Separate PHP Error Logs for Multiple Domains with Plesk

Separate PHP Error Logs for Multiple Domains with Plesk

[UPDATE: Added instructions for Plesk 11 for (dv) 4.0 servers]

I’ve put a few additional domains on my Media Temple (dv) 3.5, and it’s been great. One thing that was bugging me was not having an easy way to tell which domains were generating which scripting errors. When it was just my site, things were easy to follow, but with the addition of a BBS and a couple other WordPress installations, it was getting difficult to tell who was complaining about what.

Solution for Plesk 8

You can configure PHP to have a separate error log file for each VirtualHost definition. The trick is knowing exactly how to set it up, because you can’t touch the configuration directly without breaking Plesk.

Every domain name on your (dv) has its own directory in /var/www/vhosts. A typical directory has the following top level directories:

...and so on

You’ll want to create a vhost.conf file in the domain directory’s conf/ folder with the following lines:

php_value error_log /path/to/error_log
php_flag display_errors off
php_value error_reporting 6143
php_flag log_errors on

Change the first value to match your actual installation. After you’re done editing the vhost.conf file, test the configuration from the console with:

apachectl configtest

…or if you don’t have apachectl (as Plesk 8.6 doesn’t seem to)…

/etc/init.d/httpd configtest

And finally tell Plesk that you’ve made this change.

/usr/local/psa/admin/bin/websrvmng -a

You MAY have to tell Apache to restart afterwards. If you see a server connection error, it’s possible that your path-to-error log passed syntax check, but wasn’t writable. Restart it with apachectl restart or /etc/init.d/httpd restart.

Solution for Plesk 11

In 2012 I had to move from (dv) 3.5 to (dv) 4.0, which has a new version of Plesk and a different default PHP setup. Instead of using mod_php, it uses a FASTCGI version of php. The difference is that FastCGI PHP is persistent and therefore theoretically faster (though using more memory because of this) and PHP scripts run under the account user instead of the apache user. That’s great! However, it means that the vhost.conf approach for Plesk 8 doesn’t work, because FastCGI PHP uses a different configuration file.

Thankfully, Plesk 11 provides a control-panel way of doing what I once did manually, obliviating the need to create a vhost.conf file. Go to your domain in Plesk, which will take you to the subscription page where you can edit stuff. Click the Websites & Domains tab and then Show Advanced Settings, followed by Website Scripting and Security.

Next, look at the top of the screen and choose the PHP Settings tab. At the very bottom, there’s a place where you can enter additional directives. I entered the following (modify “” for your needs):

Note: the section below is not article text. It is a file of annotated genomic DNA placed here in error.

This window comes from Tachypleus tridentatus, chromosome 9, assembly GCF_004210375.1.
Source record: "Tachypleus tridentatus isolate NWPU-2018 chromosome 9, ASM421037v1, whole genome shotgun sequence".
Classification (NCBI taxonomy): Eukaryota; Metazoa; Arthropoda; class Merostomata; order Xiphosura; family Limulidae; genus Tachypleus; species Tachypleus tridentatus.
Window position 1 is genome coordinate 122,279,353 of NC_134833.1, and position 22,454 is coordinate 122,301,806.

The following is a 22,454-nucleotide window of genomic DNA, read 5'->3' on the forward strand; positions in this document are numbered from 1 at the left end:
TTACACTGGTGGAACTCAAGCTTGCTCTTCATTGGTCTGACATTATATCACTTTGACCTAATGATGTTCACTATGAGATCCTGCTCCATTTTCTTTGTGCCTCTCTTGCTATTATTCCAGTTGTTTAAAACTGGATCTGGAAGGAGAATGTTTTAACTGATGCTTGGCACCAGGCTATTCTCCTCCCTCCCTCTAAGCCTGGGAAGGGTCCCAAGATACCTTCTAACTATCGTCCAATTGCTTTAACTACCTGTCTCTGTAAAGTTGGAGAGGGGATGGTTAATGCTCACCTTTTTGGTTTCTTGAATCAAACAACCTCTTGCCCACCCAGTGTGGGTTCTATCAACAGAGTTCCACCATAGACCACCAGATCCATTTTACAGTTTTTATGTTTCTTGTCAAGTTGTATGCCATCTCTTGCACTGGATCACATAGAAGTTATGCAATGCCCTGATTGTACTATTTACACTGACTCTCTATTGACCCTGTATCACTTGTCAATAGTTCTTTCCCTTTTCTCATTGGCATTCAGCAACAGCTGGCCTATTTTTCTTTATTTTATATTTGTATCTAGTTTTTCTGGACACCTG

error_log = /var/www/vhosts/
display_errors = Off
error_reporting = E_COMPILE_ERROR | E_ERROR | E_CORE_ERROR
log_errors = On

Save, and then make sure that the directory (here, ‘error_log’) is writable by yourself, and it should work. I should note that I’m duplicating some of the options in the form (display_errors, log_errors, error_reporting); the only custom directive you need if you use the controls is error_log if you choose to be more considered in your approach.

Web-Based PHP Error Log Browsing

On my old host, FutureQuest, they had a nice built-in PHP Error Log viewer in the control panel. I thought it would be neat to make something similar, so I created a portable PHP script to help me monitor each domain separately.

To try it out, first download the script, unzip it, and then copy the entire folder to some place on your webserver. Then, point your browser to the folder and follow the directions. You can also read the README.TXT file for directions. The script does some tests to make sure things are set up correctly, going so far as to insist that you password protect your directory. You can disable this check in the script directly, but you should probably do this to at least keep casual visitors from nosing around the sensitive parts of your server.

» Download

Related Links


  1. jlacivita 17 years ago

    Is there a similar configuration change you can make for the apache logs?  I’ve read elsewhere that media temple merges all of your sites stats together.

    I’m considering getting their (dv) service, but all the (gs) complaints i’ve read online gave me pause (even though its a different plan).  Your site is making me consider it again.


  2. Dave Seah 17 years ago

    I think that actually the server logs are separated already. Looking at the Plesk control panel, every domain name has its own log. Subdomains, though, have their data stuck all in the main log file.

    The (dv) plan is pretty stable for me right now, though every few weeks it seems that there’s a giant data clog somewhere in California for a few hours. I did have a bizarre out of memory problem recently that I couldn’t identify.

    I can’t speak for the (gs) plan. People have also been suggesting SliceHost to me as another place to get a reasonably-priced virtual server, so you might check them out too.

  3. Dmitriy Kropivnitskiy 17 years ago

    There is also a script I found on the internet called logdigester.php for online viewing of php error logs. It will do most recent entries as well as sort between errors, warnings,notices etc. and count duplicates.

  4. Fabien 14 years ago


    I’m beginning with Plesk
    I have no idea where to find the original PHP log error on my server :-S

    Will I get a (new) file named “error_log” at the root of my website if I create a “vhost.conf” file with :

    “php_value error_log /var/www/vhosts/

    Thank you